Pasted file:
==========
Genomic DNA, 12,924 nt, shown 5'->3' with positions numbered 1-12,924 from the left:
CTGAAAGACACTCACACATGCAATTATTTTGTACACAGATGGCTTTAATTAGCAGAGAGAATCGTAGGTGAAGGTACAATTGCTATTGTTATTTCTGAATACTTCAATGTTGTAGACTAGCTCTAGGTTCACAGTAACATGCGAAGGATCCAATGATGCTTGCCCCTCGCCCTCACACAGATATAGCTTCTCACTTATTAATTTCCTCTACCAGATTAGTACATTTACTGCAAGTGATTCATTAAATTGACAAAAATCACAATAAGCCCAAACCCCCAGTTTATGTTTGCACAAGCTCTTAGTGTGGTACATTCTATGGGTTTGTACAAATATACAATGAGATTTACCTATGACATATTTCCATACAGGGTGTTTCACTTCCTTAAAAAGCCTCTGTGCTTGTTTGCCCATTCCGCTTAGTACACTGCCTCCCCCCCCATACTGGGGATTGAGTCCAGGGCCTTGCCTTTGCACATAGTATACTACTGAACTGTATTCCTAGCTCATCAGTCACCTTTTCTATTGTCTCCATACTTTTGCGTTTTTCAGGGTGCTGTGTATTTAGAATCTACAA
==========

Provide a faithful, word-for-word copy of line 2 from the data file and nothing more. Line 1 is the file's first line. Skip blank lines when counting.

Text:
CTGAAAGACACTCACACATGCAATTATTTTGTACACAGATGGCTTTAATTAGCAGAGAGAATCGTAGGTGAAGGTACAATTGCTATTGTTATTTCTGAATACTTCAATGTTGTAGACTAGCTCTAGGTTCACAGTAACATGCGAAGGATCCAATGATGCTTGCCCCTCGCCCTCACACAGATATAGCTTCTCACTTATTAATTTCCTCTACCAGATTAGTACATTTACTGCAAGTGATTCATTAAATTGACAAAAATCACAATAAGCCCAAACCCCCAGTTTATGTTTGCACAAGCTCTTAGTGTGGTACATTCTATGGGTTTGTACAAATATACAATGAGATTTACCTATGACATATTTCCATACAGGGTGTTTCACTTCCTTAAAAAGCCTCTGTGCTTGTTTGCCCATTCCGCTTAGTACACTGCCTCCCCCCCCATACTGGGGATTGAGTCCAGGGCCTTGCCTTTGCACATAGTATACTACTGAACTGTATTCCTAGCTCATCAGTCACCTTTTCTATTGTCTCCATACTTTTGCGTTTTTCAGGGTGCTGTGTATTTAGAATCTACAA